The Design Document is the designer’s entire vision spelled out in detail, which includes all of the storyline, character dialog, world maps, city views, and room specifications with sample wallpaper, artwork, and rug designs, audio content for background or ambient sounds, sound effects and character dialog (with accents and speech patterns), programming, and AI considerations. This document is often called the “Design Bible,” since it is the document written by the designer for the entire team to follow, including the programmers (game and engine, technical programmers), the artists (both scenery and character artists), audio specialists (composer, special effects, background sound engineers, ADR and Foley specialists), and game testers. The concept is “if something exists in the game, it must appear and be described in the Design Document.” It is the common point of reference that the entire team understands and follows to create the designer’s vision. It is from this document that programmers (usually the lead programmer or technical director) and the artist (usually the head artist) refer to when documenting the technical spec (or specification), which explains in detail the in-depth technical issues of all the game code, the engine code, and the artwork and audio files (describing the file’s name, size, and description).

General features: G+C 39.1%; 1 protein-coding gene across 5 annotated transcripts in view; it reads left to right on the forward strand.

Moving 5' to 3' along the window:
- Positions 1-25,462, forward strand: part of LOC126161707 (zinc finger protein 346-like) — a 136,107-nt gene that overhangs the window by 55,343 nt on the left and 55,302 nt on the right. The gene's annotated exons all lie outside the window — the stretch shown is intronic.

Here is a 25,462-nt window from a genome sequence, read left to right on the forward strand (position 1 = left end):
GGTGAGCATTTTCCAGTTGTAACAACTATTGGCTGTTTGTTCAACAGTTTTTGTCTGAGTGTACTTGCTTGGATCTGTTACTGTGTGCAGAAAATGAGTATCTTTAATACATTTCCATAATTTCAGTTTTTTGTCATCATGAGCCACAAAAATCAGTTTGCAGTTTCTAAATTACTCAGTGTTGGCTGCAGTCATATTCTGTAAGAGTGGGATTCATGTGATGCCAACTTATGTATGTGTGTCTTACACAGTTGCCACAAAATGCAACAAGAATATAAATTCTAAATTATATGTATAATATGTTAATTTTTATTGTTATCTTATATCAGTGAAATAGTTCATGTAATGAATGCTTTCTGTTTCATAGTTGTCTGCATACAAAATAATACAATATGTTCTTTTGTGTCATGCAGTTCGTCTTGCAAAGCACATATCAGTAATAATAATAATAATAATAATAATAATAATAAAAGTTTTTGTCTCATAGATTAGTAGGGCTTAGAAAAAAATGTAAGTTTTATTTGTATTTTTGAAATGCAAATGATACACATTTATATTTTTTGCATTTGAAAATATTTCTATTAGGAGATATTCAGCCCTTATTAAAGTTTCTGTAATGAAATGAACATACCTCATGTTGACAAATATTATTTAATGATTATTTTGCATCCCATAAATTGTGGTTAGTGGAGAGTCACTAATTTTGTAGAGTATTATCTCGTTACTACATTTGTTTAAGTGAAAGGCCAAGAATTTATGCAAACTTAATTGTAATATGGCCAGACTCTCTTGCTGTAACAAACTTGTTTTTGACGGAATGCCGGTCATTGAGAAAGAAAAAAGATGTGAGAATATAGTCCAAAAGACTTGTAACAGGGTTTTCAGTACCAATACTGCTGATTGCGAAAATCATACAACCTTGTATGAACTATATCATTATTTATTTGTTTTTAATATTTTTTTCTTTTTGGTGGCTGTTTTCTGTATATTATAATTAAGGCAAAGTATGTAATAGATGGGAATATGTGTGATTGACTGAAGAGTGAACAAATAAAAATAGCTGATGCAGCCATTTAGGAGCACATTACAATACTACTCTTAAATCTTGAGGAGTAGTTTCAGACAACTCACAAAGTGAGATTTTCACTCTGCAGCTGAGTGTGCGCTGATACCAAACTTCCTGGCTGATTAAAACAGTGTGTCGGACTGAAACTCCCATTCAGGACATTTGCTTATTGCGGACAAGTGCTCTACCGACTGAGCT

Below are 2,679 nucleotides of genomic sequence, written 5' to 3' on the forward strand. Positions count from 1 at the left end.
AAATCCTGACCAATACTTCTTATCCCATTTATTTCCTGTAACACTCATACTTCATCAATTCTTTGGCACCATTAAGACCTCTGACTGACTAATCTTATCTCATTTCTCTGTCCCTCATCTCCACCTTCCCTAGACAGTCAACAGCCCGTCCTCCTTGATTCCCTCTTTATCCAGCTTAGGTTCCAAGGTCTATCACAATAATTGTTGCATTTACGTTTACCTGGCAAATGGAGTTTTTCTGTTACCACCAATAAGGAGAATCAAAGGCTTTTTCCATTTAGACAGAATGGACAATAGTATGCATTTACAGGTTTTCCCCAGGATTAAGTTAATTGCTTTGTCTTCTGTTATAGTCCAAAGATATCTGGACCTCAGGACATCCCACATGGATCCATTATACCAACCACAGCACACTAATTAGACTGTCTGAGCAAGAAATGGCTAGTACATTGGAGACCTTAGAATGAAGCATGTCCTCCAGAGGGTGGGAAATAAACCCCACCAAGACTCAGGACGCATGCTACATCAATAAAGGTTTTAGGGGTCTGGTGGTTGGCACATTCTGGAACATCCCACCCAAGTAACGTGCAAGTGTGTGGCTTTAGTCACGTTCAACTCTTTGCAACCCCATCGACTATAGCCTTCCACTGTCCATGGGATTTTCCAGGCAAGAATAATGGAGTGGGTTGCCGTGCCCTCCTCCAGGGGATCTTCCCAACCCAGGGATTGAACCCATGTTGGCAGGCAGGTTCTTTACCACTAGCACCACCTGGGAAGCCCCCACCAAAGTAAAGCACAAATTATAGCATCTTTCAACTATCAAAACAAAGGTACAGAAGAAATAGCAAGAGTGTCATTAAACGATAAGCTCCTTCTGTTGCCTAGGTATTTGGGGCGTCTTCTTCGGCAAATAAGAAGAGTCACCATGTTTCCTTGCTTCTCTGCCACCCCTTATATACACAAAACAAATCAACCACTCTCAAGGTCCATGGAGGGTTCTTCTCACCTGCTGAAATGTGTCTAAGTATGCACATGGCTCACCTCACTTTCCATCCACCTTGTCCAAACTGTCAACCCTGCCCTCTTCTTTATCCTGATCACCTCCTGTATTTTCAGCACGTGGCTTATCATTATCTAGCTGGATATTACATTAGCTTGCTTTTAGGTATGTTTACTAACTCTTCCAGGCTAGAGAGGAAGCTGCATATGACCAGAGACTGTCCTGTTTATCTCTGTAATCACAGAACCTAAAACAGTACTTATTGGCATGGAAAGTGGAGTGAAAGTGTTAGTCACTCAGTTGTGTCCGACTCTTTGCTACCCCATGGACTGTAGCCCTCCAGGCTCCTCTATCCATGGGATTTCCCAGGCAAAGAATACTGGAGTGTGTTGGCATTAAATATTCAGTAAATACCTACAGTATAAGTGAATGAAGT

In late May 2001 I met with Phantom EFX in Iowa to discuss a follow-up game to Reel Deal Slots. My previous “casino” games included products from Villa Crespo Software, such as video poker (Stanford Wong Video Poker and Dr. Wongs Jacks+), black jack (Dr. Thorp’s Black Jack), craps, roulette, and poker (Amarillo Slim’s Dealer’s Choice, 7 Card Stud, and Ruckus Poker). The meeting determined that the product was to be a poker game, and some basic game design issues were discussed and written down.
In June 2001 the project was underway as design, programming, and artwork progressed concurrently. The distributors wanted a Christmas product, and that meant a mid- to late-August deadline (a gold master reproduced and boxed by the end of August). That was a 12-week project life cycle. My friends in the industry laughed when I chatted with them about the project, claiming that the time needed to complete a game of this size was six to twelve months.
This case is not (I repeat not) the usual project life cycle. Several important issues had to be done to meet these critical deadlines, such as numerous daily meetings in the beginning to flesh out the game design, total control of the project by the programmer (me), and working six to seven days a week, ten to sixteen hours a day. Needless to say, the official design document was never written. The design discussed daily was written down, and artwork submitted to programming had to be documented (filename, screen positions, file format).
The project shipped on time with a few items dropped from the design document and the Internet component placed in the first patch (downloadable update). In the design document of Reel Deal Poker Challenge in this chapter, I note the design originally planned, and in brackets (“[this was dropped from the game because…]”) I discuss issues and reasons for changes, later implementations, or dropping the issue from the game.
I have often read articles and books on game design that discuss game design documents in theory. In this chapter I show you in detail what goes into a game design document. This document is provided as a tutorial so you can start with this template and create your own, much better design documents for your visions—the games of the future.